Robin Parker: ‘Widening Access to Education and the Professions’

Robin Parker is President of NUS Scotland, the representative body for 500,000 university and college students in Scotland.  NUS Scotland are at the forefront of the campaign for widening access to education.




Many thanks for inviting me along tonight, and I can please begin by saying what a pleasure it is to be addressing you, and NUS Scotland’s thanks and congratulations go to Tim for organising not just this, but the campaign as a whole.

This summer we launched a comprehensive piece of research, Unlocking Scotland’s Potential, which showed that Scotland continues to have an extremely poor record on widening access.

This is no different in the professions, and in fact often worse.

  •  Only 115 of entrants to LLB degrees came from the 20% most deprived areas (8.04% of the LLB intake)
  •  In comparison, 12.7% of all university entrants were from the 20% most deprived backgrounds
  • For every one student recruited on to law from the most deprived backgrounds, almost five were recruited from the least deprived backgrounds (a ratio of 1 : 4.7 in law, compared to 1 : 2 for all degree subjects)

And you may be wondering why I have just mentioned undergraduate statistics, and not postgraduate. And the simple answer is that they don’t even exist. And in my view that’s simply not right, and one of the fundamental changes we need to see made.

When we’re talking about all higher education, the need for fair access is obvious and pressing – at the end of the day, it is a core social justice issue, and one which we should all be committed to.

But the argument is equally, and potentially often more so, even important in courses such as law. We entrust our lawyers and judges to make decisions which fundamentally affect people’s lives, and can alter their future.

It’s vital that in order to have the fairest possible judiciary and one which represents everybody in society fairly, that it is representative of society. When we talk about the need to achieve a representative profession, and representatives universities as a whole, our goal should to be able to hold up a mirror to Scottish universities and see a proud reflection of Scottish society. And that goal should be at all levels of education.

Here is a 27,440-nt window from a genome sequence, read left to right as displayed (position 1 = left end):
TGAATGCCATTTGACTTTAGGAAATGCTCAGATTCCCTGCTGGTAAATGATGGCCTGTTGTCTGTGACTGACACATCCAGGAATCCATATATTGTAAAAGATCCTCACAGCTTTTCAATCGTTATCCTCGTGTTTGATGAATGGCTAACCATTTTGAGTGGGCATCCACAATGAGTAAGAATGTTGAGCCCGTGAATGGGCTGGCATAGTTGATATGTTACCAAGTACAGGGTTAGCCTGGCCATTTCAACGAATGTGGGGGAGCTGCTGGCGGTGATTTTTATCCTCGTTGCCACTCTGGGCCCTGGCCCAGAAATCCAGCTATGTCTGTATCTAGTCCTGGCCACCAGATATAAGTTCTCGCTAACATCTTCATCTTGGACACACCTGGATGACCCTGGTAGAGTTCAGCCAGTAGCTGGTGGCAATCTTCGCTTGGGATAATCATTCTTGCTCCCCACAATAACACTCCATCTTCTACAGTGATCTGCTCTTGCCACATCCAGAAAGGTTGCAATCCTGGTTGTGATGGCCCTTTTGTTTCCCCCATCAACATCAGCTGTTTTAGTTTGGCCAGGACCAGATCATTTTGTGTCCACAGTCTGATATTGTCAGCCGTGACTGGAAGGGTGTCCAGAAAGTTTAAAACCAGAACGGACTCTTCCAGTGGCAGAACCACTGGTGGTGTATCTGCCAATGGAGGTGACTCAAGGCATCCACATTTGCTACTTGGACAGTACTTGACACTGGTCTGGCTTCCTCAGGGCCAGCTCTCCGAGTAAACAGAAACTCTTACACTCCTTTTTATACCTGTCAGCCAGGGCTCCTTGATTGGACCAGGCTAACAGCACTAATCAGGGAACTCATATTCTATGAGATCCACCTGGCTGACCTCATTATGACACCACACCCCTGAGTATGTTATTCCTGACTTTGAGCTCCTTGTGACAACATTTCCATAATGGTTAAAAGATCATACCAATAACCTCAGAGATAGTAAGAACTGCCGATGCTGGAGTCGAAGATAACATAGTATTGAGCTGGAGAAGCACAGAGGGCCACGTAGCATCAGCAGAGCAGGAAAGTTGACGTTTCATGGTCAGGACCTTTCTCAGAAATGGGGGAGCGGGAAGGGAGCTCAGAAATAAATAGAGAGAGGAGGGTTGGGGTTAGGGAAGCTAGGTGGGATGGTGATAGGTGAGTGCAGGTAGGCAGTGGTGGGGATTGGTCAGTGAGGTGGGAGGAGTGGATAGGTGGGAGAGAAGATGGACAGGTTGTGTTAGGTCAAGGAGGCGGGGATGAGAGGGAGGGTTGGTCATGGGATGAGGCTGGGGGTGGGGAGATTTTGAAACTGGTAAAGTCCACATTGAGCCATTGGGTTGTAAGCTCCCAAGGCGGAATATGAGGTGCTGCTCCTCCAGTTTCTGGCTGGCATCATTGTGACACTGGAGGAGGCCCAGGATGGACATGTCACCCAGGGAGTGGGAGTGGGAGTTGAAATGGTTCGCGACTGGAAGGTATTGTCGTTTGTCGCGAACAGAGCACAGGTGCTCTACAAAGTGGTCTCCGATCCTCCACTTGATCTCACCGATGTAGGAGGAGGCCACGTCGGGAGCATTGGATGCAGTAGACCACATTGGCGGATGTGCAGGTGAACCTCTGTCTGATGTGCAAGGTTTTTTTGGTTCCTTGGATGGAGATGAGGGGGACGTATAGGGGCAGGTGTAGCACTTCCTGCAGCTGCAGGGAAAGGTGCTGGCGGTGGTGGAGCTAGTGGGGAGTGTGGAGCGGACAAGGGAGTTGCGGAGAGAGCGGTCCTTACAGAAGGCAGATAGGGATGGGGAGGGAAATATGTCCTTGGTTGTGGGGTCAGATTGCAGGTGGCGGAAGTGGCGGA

We believe that the Scottish Parliament has a responsibility, together with the universities and the professions themselves, to make access to all forms of education fairer, and take proactive action to make professions of societal importance, including the legal profession, more reflective of Scottish society.

While there may be on-going discussions and debate on funding, there are a number of fundamentally important things the government is doing on access.

Outcome Agreements represent a genuine opportunity to set higher standards for us all to aspire to, and work towards, especially universities. It’s vital that these are properly legislated for, and have financial incentives to go along with them.

We know that universities can’t do it all on access, and we do not want to see universities penalised for setting high standards, working meaningfully towards achieving, but falling short. But it is vital that they do undertake this meaningful activity, and not simply fall short of progress through inaction.

If we look around us we see fantastic initiatives to widen access to the professions. Just up the road at Edinburgh their law school is engaged in great efforts to reach out to their surrounding communities, and recruit students from all backgrounds. But we also can, and must, go further and do more.

And equally, too, we must look to employers to engage and take some greater responsibility for fair access to the professions: Providing greater financial support, more opportunities for work experience and employment, and providing a living wage.

Ultimately, there is more we all can, and should, do. Fair access is simply too important to stand on the side-lines, point fingers, or make excuses.

We should be working together to find new and innovative means to ensure that all those with the potential to succeed can do so, and that all professions, universities and opportunities are truly open to all, regardless of background.

In conclusion, there are three fundamental things we need to take away and work together to do:

We need to ensure, through means such as outcome agreements, that universities are considering the professions, and equally UG and PG access, with increases in schemes like Edinburgh’s, and enhanced use of access bursaries. We should continue to involve and consider the role of employers in helping with PG access, though enhanced means such as more paid internships and employment opportunities that contribute to course recognition.

But more fundamentally, our end point should not be piecemeal change, or tinkering at the margins. We need a holistic review of Postgraduate education: What’s it for; what do we even term as postgraduate; what are we trying to achieve; what are we trying to fund; and, ultimately, how do we fund it.

As this campaign shows, there are genuine inequalities which exist in our postgraduate education, and I look forward to working with all of you to begin addressing those.

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